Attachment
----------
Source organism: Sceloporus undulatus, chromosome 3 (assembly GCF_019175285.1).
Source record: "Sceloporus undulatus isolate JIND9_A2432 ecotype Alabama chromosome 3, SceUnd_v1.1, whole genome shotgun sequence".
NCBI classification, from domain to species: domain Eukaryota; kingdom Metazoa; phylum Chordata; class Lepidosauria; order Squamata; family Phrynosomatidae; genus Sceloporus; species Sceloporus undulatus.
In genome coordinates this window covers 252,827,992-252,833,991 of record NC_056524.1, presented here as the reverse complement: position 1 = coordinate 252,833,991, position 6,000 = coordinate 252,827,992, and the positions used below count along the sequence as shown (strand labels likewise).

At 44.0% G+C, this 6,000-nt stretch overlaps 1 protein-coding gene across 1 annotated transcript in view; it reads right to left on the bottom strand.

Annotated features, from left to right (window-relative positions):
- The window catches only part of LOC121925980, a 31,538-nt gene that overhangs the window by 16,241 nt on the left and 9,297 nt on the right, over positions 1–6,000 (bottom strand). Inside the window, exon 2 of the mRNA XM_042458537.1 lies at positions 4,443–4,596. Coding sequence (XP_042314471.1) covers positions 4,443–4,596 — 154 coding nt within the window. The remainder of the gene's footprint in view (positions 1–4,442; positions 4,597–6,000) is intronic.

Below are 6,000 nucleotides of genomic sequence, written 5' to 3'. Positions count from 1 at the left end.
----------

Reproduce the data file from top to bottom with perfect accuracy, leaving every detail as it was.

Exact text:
Source organism: Sceloporus undulatus, chromosome 3 (assembly GCF_019175285.1).
Source record: "Sceloporus undulatus isolate JIND9_A2432 ecotype Alabama chromosome 3, SceUnd_v1.1, whole genome shotgun sequence".
NCBI classification, from domain to species: domain Eukaryota; kingdom Metazoa; phylum Chordata; class Lepidosauria; order Squamata; family Phrynosomatidae; genus Sceloporus; species Sceloporus undulatus.
In genome coordinates this window covers 252,827,992-252,833,991 of record NC_056524.1, presented here as the reverse complement: position 1 = coordinate 252,833,991, position 6,000 = coordinate 252,827,992, and the positions used below count along the sequence as shown (strand labels likewise).

At 44.0% G+C, this 6,000-nt stretch overlaps 1 protein-coding gene across 1 annotated transcript in view; it reads right to left on the bottom strand.

Annotated features, from left to right (window-relative positions):
- The window catches only part of LOC121925980, a 31,538-nt gene that overhangs the window by 16,241 nt on the left and 9,297 nt on the right, over positions 1–6,000 (bottom strand). Inside the window, exon 2 of the mRNA XM_042458537.1 lies at positions 4,443–4,596. Coding sequence (XP_042314471.1) covers positions 4,443–4,596 — 154 coding nt within the window. The remainder of the gene's footprint in view (positions 1–4,442; positions 4,597–6,000) is intronic.

Below are 6,000 nucleotides of genomic sequence, written 5' to 3'. Positions count from 1 at the left end.